Craftmanship in ancient Alexandria

Ceramic finds are an essential tool for reconstructing the complexity of production and trade systems in antiquity and for accurately dating archaeological layers. Consequently, CEAlex has endeavoured from the outset to create a typo-chronological repertoire of ceramics discovered in excavations, to determine whether they were locally produced or imported, through macroscopic examination and archaeometric analysis, and finally to propose a dating of forms, types and manufacture, using stratigraphy and other artefacts discovered in association. Several volumes concerning ceramics have been published since 2015 and other studies, either by excavation site, by category of material or by period, are currently underway.

Analysis of ceramic material from CEAlex excavations in the city centre and outside Alexandria, from the Italian mission on Nelson Island, and from the French mission in the necropolis of Plinthine, has demonstrated the manner in which ceramic craftsmanship commenced within the new capital and its chora, between the end of the 4th and the middle of the 3rd centuries BC. It has also shed light on and nature of imports. Furthermore, a selection of ceramic assemblages from the Cricket Ground site has provided a chronological sequence covering the 3rd and 2nd centuries BC at quarter-century intervals, illustrating the evolution of  Alexandrian pottery characteristics.

Last quarter of the 4th century B.C. cooking ware imported into Egypt. C. Harlaut, C. Edwar, © Archives CEAlex

Last quarter of the 4th century B.C. cooking ware produced in Egypt. C. Harlaut, C. Edwar, © Archives CEAlex

The extensive backfill that formed the foundation of the Caesareum provided invaluable information for the end of the Hellenistic period and the beginning of the Augustan era on local production (alluvial and limestone) and on the supply of imports to Alexandria (46% for fine and common ware; almost 80% for amphorae).

A special category of goblets with painted decoration, the fragments of which were collected mainly from the surface of the city’s necropoleis by the collector Lukas Benaki in the 1930s and are now kept at the Greco-Roman Museum in Alexandria, the British Museum and the Benaki Museum in Athens, has come under detailed study focusing on date and iconography, both of which are poorly known or variously interpreted. Examination of similar fragments from CEAlex excavations has confirmed that this type of vase dates from the Hellenistic Period (2nd-1st century BC), while meticulous study of the motifs has identified scenes of procreation, childbirth and banquets, combined with depictions of abundant nature, which set these vases in a religious context celebrating life and rebirth.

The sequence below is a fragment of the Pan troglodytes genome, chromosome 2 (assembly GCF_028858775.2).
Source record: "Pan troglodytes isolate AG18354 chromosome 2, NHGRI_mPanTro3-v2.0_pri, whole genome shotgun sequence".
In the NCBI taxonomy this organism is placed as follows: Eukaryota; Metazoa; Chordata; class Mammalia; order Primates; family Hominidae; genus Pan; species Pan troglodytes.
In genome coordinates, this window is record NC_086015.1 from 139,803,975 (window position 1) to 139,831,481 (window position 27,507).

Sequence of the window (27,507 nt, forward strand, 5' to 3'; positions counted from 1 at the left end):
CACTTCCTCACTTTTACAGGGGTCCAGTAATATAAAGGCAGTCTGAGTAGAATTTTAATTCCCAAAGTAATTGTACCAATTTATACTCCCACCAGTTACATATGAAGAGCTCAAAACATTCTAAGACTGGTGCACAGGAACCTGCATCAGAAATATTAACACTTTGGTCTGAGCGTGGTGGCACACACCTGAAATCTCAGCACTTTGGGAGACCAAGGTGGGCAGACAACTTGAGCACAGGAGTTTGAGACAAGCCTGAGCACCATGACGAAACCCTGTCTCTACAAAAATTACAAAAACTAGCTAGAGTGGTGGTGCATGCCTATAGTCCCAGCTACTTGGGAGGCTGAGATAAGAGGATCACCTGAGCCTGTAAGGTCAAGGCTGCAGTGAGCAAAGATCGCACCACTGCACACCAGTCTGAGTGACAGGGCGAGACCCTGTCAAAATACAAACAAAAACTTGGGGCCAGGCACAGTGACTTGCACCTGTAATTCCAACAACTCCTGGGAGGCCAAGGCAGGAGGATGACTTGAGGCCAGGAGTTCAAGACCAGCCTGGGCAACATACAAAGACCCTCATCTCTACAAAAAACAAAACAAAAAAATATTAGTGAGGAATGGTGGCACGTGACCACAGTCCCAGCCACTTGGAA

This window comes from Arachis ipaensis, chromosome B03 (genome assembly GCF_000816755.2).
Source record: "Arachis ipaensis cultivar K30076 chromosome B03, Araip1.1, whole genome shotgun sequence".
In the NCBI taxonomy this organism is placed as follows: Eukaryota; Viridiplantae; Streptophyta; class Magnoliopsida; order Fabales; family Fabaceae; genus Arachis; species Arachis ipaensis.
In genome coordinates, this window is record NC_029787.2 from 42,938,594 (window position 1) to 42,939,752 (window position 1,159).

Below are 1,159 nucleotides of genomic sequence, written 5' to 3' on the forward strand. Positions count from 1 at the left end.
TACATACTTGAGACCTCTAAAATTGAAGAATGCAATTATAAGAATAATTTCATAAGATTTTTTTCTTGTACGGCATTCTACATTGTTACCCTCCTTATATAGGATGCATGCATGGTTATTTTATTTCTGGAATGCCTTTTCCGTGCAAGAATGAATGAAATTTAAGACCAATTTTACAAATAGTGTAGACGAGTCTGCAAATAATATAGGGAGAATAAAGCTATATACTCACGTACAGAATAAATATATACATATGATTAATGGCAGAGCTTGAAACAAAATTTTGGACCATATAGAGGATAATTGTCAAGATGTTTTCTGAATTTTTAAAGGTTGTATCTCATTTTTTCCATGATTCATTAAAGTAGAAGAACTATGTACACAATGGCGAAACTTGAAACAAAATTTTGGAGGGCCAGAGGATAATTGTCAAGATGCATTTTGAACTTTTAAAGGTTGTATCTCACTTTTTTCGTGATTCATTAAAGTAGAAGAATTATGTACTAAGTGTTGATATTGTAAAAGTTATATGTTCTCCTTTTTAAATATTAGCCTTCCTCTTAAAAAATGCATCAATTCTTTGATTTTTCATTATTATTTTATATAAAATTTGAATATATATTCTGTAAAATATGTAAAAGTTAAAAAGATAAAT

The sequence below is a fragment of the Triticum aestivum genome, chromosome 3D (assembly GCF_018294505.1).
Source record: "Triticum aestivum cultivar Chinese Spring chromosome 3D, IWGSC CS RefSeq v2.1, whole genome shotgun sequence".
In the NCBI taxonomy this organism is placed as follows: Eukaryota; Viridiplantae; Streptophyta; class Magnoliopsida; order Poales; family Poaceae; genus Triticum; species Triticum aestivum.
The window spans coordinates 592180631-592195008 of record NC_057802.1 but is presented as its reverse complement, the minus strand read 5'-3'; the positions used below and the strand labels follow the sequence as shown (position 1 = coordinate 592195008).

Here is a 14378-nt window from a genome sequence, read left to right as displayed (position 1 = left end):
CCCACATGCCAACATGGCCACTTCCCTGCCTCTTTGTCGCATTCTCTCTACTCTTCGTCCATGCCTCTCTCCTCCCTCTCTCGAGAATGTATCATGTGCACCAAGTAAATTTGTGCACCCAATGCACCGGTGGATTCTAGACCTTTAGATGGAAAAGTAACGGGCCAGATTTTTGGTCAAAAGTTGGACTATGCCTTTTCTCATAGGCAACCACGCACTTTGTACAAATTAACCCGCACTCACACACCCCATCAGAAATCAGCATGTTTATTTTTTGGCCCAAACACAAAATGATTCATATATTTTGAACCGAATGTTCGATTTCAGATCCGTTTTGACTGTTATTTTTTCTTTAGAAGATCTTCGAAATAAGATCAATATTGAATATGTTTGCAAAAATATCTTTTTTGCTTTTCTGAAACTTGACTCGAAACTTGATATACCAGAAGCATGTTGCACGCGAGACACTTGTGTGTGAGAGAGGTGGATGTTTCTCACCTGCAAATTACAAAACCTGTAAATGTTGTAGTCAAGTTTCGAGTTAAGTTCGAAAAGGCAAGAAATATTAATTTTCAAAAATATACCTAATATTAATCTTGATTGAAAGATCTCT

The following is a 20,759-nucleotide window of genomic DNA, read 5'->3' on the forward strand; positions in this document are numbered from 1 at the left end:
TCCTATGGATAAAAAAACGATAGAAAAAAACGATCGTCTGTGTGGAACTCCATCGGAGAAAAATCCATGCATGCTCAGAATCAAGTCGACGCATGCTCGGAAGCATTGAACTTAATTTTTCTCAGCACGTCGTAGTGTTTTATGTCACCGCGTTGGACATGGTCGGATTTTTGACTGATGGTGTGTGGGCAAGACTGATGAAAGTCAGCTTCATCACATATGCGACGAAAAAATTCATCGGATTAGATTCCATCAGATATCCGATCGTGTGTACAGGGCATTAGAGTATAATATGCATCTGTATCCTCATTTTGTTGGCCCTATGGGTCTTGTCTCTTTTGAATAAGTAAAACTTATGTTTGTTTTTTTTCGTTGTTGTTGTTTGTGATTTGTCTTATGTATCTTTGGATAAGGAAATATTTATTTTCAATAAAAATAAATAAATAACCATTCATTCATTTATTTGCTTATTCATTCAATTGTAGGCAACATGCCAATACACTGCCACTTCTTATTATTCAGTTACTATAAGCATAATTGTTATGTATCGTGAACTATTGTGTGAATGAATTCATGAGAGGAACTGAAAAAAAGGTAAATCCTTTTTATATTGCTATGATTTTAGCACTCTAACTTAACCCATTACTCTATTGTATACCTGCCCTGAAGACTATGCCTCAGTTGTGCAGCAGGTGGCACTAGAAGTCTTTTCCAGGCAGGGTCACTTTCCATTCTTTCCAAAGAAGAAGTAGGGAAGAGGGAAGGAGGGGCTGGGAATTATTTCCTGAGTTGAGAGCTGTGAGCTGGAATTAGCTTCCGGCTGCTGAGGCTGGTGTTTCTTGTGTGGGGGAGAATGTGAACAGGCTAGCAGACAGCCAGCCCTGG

Fragment of a painted goblet found in the Diana Theatre excavations. 2nd-1st century BC. Philippe Soubias, © Archives CEAlex

Two new tools have been created to improve our understanding of ancient trade through the study of amphorae. It was traditional in the Greek world until the end of the Hellenistic period for every wine-producing city to stamp marks onto the handles of its amphorae, naming the manufacturer and the authority of the city. For the city of Rhodes, the names of more than 500 manufacturers and more than 300 eponymous archons are known. Drawing on the thousands of Rhodian stamped handles discovered in excavations all around the Mediterranean and beyond, a lexicon of the stamp dies has been compiled. It is available in a searchable online database, and part of it has already been published in four printed volumes [1]. Stamp dies from other cities, such as Cnidus, Cos and Chios, are currently being classified. At the same time, the catalogue of 457 complete amphorae held in the Graeco-Roman Museum provides concrete evidence of Egyptian production and the city’s commercial network from its foundation until the 7th century AD.

Greek amphorae from the end of the 4th and the 3rd century BC © Archives CEAlex





Since 2015, two other forms of craftsmanship have featured in richly illustrated general public volumes in the Antiquités Alexandrines collection. The first offers a panorama of bone and ivory work in Alexandria from the Ptolemaic Period to the first centuries after the Arab conquest in 642. Supply sources, styles and traditions, workshop remains, manufacturing techniques and the many uses of this material, elements of furniture and caskets, jewellery, tools, games, dolls, etc., are all examined, as well as the remarkable spread of this Alexandrian production throughout the medieval West.

Bone panel decorating a wedding casket. Musée d’archéologie méditerranéenne, Marseille

The second publication presents a selection of 70 mosaics and pavements from Alexandria and Graeco-Roman Egypt. Generally little known, and more often than not unpublished, these works are illustrated here in full colour, some for the first time. This is the first overview of Egyptian mosaics and pavements produced between the end of the 4th century BC and the 6th century AD. The aim of this study is to provide a better understanding of the artistic and craft production of a form of decoration that played an important role in the living environment of antiquity, and to highlight the Alexandrian mosaicists who were at the forefront of creativity in the Hellenistic period.

[1] G. Cankardeş-Şenol, Lexikon of eponym dies on Rhodian amphora stamps. vol. 4, Eponyms Τ to Χ, ÉtAlex 39, 2017, ISBN 978-2-11-139025-6.